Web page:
We know the story a hundred times over. Published author doesn’t get his contract renewed – finds himself out in the big bad world – decides to start his own publishing press and self-publish, and maybe even make a few dollars by getting some other paying-authors on board. Sounds pretty familiar, doesn’t it?
David Fulmer is the author of six historical mystery novels with Harcourt Books. He is also an editor, broadcast producer and journalist. He has won a Shamus Award and a Benjamin Franklin Award and has been nominated for a LA Times Book Prize, a Barry Award, and a Falcon Award. In the spring of 2008, Fulmer’s publisher, Harcourt Houghton Mifflin, following a merger, decided not to take up their option on his next book. Stellar reviews for Lost River in the Washington Post, Publishers Weekly and many other national print media did not lead to stellar sales. No contract; an economic downturn in the publishing world; ball burst—game over...
“I couldn’t afford to leave my career up to the shifting tides of the publishing world. I had no interest in self-publishing. If I was going to release a new book in 2010, I'd need another strategy.”
Fulmer began to do the rounds of small press editors, store managers; anyone who knew more about publishing and bookselling than he did. He chanced on an article written by Malcom Gladwell in the New Yorker called ‘How David Beats Goliath’.
In the Biblical story of David and Goliath, David initially put on a coat of mail and a brass helmet and girded himself with a sword: he prepared to wage a conventional battle of swords against Goliath. But then he stopped. “I cannot walk in these, for I am unused to it,” he said (in Robert Alter’s translation), and picked up those five smooth stones. What happened, Arreguín-Toft wondered, when the underdogs likewise acknowledged their weakness and chose an unconventional strategy? He went back and re-analyzed his data. In those cases, David’s winning percentage went from 28.5 to 63.6. When underdogs choose not to play by Goliath’s rules, they win, Arreguín-Toft concluded, “even when everything we think we know about power says they shouldn’t.”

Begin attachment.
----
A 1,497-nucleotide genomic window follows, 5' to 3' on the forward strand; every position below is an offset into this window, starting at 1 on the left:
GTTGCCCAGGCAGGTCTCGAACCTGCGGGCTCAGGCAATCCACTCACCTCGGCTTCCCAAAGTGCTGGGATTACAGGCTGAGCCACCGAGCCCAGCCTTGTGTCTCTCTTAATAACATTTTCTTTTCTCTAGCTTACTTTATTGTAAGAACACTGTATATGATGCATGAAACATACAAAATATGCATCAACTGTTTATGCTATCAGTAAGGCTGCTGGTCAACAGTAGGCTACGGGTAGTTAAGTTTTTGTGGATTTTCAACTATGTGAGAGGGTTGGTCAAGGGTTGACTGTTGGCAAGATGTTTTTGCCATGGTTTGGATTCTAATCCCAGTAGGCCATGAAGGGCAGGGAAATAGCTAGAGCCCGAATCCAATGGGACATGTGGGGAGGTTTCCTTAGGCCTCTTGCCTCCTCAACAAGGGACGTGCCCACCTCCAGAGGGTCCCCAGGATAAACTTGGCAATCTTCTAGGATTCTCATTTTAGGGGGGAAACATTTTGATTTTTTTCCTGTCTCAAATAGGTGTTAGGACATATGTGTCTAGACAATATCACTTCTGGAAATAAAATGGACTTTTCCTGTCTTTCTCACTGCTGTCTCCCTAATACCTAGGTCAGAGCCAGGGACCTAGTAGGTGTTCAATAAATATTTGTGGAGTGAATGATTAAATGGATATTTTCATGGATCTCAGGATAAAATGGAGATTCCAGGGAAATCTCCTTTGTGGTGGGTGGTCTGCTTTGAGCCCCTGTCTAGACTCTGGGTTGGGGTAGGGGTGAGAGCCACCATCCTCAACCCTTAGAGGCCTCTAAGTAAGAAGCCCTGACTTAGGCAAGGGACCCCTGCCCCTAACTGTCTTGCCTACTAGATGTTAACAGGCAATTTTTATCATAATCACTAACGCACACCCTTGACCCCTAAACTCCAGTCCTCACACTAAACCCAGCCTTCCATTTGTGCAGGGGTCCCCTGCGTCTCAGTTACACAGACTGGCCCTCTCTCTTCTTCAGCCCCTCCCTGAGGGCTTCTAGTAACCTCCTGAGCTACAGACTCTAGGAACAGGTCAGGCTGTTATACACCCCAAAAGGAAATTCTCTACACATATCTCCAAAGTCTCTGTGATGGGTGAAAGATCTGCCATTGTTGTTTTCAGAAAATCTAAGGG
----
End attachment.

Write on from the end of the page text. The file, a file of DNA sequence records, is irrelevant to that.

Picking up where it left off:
How David Beats Goliath, by Malcom Gladwell, New Yorker, May 11th, 2009.
Fulmer decided if he was to succeed he would have to change the rules of publishing itself. With the help and support of two business friends, Tara Coyt, a writer, editor and marketing strategist in publishing, and Anna Foote, a financial services veteran, Five Stones Press was founded. Coyt and Foote felt Fulmer as an author had enough marketability and fan-base to make the publishing endeavour worth supporting.
The publishing strategy would break the normal rules of traditional publishing. Fulmer would sell one hundred shares in his next book, The Fall, a mystery novel, to thirty-two of his family, friends and supporters. If it worked, it would open the gate at Five Stones Press to other established authors left out in the cold by their publishing houses.
“We were pleasantly surprised at the response. We’re not asking for special treatment. As a legitimate publishing venture, we just want a fair shake. My last two novels were the best-selling since my first. (2001’s ‘Chasing the Devil’s Tail’). I don’t think what we’re doing is an option for anyone who doesn’t already have real momentum.”
Ball pumped back up—game on...
Five Stones Press is a share publishing venture based in Atlanta, Georgia. With Fulmer’s knowledge of the music industry and film broadcasting and production, it is no coincidence it has borrowed ideas and business strategies from these areas. The core model is in many ways the mainstay of the small independent film industry. Five Stones Press operate in exactly the same way as any publishing house once a book project is accepted. Their aim, like any publisher, is to only take on book projects with a reasonable chance of success and keep their financial risks as low as possible. Any writer submitting to Five Stones Press must have an agent and be previously published, bringing with them a proven record of writing experience and an established fan base.
“...we are accepting submissions only from agented authors. Also please note that for the foreseeable future we will not be publishing any first-time fiction authors. We will be considering non-fiction projects from first-time authors, but only those who bring with them serious credentials and marketable projects.”
Five Stones Press are currently using Fulmer’s network of colleagues to solicit and find their next book project. They are hoping to announce a second author and book before the end of this year. All Five Stones Press books will be distributed through Small Press United, a distribution program supported by the Independent Publishers Group and specifically for small press publishers.
David Fulmer’s new novel, The Fall, will be published by Five Stones Press on March 15th 2010 and launched at the Eagle Eye Book Shop with the The Atlanta Writers Club on Friday, March 10th, 2010.